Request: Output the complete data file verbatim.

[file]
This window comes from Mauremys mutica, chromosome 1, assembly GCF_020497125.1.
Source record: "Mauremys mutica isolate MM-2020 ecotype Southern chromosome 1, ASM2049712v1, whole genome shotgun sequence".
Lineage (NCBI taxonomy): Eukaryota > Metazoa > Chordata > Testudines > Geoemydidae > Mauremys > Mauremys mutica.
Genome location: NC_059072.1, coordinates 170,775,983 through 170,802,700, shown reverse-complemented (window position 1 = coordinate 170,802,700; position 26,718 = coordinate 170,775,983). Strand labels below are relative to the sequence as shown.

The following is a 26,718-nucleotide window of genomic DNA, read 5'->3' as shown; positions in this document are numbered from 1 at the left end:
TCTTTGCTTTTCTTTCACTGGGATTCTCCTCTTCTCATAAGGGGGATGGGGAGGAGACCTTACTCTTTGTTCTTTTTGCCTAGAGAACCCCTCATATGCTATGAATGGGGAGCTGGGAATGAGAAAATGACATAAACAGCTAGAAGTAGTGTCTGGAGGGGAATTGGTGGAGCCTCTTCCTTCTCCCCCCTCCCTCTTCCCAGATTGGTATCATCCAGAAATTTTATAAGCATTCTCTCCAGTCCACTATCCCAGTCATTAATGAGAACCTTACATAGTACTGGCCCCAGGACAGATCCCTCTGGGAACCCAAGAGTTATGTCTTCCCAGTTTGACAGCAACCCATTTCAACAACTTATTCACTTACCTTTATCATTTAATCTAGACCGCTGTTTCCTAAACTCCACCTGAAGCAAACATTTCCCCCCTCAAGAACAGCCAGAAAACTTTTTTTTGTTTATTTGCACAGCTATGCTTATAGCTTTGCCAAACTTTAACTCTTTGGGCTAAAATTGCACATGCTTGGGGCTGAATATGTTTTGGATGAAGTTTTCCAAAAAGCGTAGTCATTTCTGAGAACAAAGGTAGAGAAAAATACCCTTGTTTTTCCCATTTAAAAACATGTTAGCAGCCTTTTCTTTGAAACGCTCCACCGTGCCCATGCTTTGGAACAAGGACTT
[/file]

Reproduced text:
This window comes from Mauremys mutica, chromosome 1, assembly GCF_020497125.1.
Source record: "Mauremys mutica isolate MM-2020 ecotype Southern chromosome 1, ASM2049712v1, whole genome shotgun sequence".
Lineage (NCBI taxonomy): Eukaryota > Metazoa > Chordata > Testudines > Geoemydidae > Mauremys > Mauremys mutica.
Genome location: NC_059072.1, coordinates 170,775,983 through 170,802,700, shown reverse-complemented (window position 1 = coordinate 170,802,700; position 26,718 = coordinate 170,775,983). Strand labels below are relative to the sequence as shown.

The following is a 26,718-nucleotide window of genomic DNA, read 5'->3' as shown; positions in this document are numbered from 1 at the left end:
TCTTTGCTTTTCTTTCACTGGGATTCTCCTCTTCTCATAAGGGGGATGGGGAGGAGACCTTACTCTTTGTTCTTTTTGCCTAGAGAACCCCTCATATGCTATGAATGGGGAGCTGGGAATGAGAAAATGACATAAACAGCTAGAAGTAGTGTCTGGAGGGGAATTGGTGGAGCCTCTTCCTTCTCCCCCCTCCCTCTTCCCAGATTGGTATCATCCAGAAATTTTATAAGCATTCTCTCCAGTCCACTATCCCAGTCATTAATGAGAACCTTACATAGTACTGGCCCCAGGACAGATCCCTCTGGGAACCCAAGAGTTATGTCTTCCCAGTTTGACAGCAACCCATTTCAACAACTTATTCACTTACCTTTATCATTTAATCTAGACCGCTGTTTCCTAAACTCCACCTGAAGCAAACATTTCCCCCCTCAAGAACAGCCAGAAAACTTTTTTTTGTTTATTTGCACAGCTATGCTTATAGCTTTGCCAAACTTTAACTCTTTGGGCTAAAATTGCACATGCTTGGGGCTGAATATGTTTTGGATGAAGTTTTCCAAAAAGCGTAGTCATTTCTGAGAACAAAGGTAGAGAAAAATACCCTTGTTTTTCCCATTTAAAAACATGTTAGCAGCCTTTTCTTTGAAACGCTCCACCGTGCCCATGCTTTGGAACAAGGACTT